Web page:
Chain bars and pubs are commonplace in 21st-century Britain. As a result, traditional pubs have become more difficult to find, making harder to enjoy a unique British pub experience. Here, we’re going to take a journey back in time to look at some of Britain’s oldest pubs- the finest way to see Britain: enjoying a pint while increasing your history knowledge at the same time.
The Clachan Inn, established in Scotland in 1734
Officially, Scotland’s oldest pub, the Clachan dating back all the way to 1734, is a classic traditional British pub with its welcoming atmosphere and fine selection of beers, affording an opportunity to visitors to try their favourite drink in a cost and relaxing environment. With a wonderful menu, pleasant staff, and a log fire to warm yourself by after a long walk near Loch Lomond, you’ll want to stay here for the rest of the day.
The Old Ferryboat. established in Holywell 12th century approx.
The detached St. Ives pub is right next to the river Ouse and is believed to have been constructed in AD560, which would make it Britain’s very oldest pub. The first record of existence of the pub dates back to approximately the beginning of the 12th Century, which means that it’s approaching its one thousandth year. After a full day’s walk along the banks of the Ouse, it’s hard to beat a pint of your favoured tipple in this quaint, rustic inn.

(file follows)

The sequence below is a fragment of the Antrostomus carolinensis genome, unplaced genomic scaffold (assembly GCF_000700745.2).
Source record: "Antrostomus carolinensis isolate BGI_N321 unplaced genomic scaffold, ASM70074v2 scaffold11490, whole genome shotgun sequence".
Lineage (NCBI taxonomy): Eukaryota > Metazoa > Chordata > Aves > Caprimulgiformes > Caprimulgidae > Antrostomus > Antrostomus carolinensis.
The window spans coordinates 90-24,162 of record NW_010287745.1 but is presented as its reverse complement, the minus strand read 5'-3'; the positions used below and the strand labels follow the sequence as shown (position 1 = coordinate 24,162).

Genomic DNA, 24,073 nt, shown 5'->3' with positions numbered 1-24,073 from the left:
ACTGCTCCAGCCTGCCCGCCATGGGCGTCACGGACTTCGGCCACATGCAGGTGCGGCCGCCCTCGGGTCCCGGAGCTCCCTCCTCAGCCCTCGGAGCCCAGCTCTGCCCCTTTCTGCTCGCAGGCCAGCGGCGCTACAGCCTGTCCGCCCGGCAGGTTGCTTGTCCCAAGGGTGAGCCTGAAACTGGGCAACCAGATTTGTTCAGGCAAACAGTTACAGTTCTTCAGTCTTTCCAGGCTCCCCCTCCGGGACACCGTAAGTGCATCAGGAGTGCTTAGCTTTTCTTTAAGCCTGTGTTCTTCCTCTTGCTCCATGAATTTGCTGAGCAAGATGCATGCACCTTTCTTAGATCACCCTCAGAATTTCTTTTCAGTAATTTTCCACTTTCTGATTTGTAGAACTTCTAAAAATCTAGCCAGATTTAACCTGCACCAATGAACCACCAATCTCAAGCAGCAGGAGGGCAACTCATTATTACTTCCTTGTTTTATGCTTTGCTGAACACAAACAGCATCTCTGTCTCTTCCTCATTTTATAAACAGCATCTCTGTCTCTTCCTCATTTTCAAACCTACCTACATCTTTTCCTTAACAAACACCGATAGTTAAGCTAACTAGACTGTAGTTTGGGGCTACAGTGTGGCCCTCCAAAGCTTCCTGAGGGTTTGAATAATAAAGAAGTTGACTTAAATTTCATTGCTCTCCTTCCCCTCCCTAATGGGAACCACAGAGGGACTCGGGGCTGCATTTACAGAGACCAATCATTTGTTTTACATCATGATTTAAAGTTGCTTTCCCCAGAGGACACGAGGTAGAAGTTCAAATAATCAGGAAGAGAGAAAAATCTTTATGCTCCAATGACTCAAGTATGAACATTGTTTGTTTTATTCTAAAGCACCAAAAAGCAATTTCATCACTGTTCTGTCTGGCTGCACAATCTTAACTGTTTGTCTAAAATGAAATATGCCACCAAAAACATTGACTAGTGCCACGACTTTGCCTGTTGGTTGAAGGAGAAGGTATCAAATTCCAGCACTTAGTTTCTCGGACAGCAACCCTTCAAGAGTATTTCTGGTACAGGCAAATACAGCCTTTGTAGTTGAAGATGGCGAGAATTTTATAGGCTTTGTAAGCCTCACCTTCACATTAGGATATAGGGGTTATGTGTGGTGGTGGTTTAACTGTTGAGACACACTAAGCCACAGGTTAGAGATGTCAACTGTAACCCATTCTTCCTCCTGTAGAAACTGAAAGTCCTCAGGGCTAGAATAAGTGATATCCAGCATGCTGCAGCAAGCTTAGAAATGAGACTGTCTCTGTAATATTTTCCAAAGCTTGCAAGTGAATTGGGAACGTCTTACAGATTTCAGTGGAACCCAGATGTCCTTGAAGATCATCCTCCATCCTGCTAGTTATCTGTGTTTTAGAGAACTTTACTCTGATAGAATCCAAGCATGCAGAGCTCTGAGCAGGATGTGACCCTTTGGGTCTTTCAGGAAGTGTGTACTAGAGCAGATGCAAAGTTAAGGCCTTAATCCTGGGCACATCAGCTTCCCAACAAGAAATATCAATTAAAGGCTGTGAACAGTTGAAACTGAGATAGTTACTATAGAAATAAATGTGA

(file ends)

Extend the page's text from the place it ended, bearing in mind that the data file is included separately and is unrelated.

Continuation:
Ye Olde Trip to Jerusalem, established in Nottingham, 1189
Another pub with an uncertain opening date, it’s believed that Ye Olde Trip to Jerusalem dates back to 1189. The pub that the locals know as the Trip is different than any other pub, thanks to its stunning and unique location. It’s set into the side of a cliff and there are caves under the building. The venue has taken advantage of its stunning locale by providing a cellar tour with a potted history of the area. The Trip, with its celebrated menu, is known for its delicious steak, as well as its seasonal ales. The traditional pub certainly makes the most of its extensive history.
Ye Olde Fighting Cocks, established in St. Albans, 795
Located in rural Hertfordshire, this old pub dates all the way back to the end of the eighth century, which has led to the Guinness Book of Records naming it England’s oldest pub. So, while a number of pubs in Britain make a claim to have been established on a certain date, Ye Olde Fighting Cocks can at least point people in the direction of the official record books.
The current construction was built approximately a thousand years ago, which would see it being one of Britain’s oldest taverns. This point is demonstrated by the low ceilings, as they were a big part of the aesthetic in that period. The pub has continued to enjoy the fact that it once welcomed a gentleman by the name of Oliver Cromwell here in the 17th century.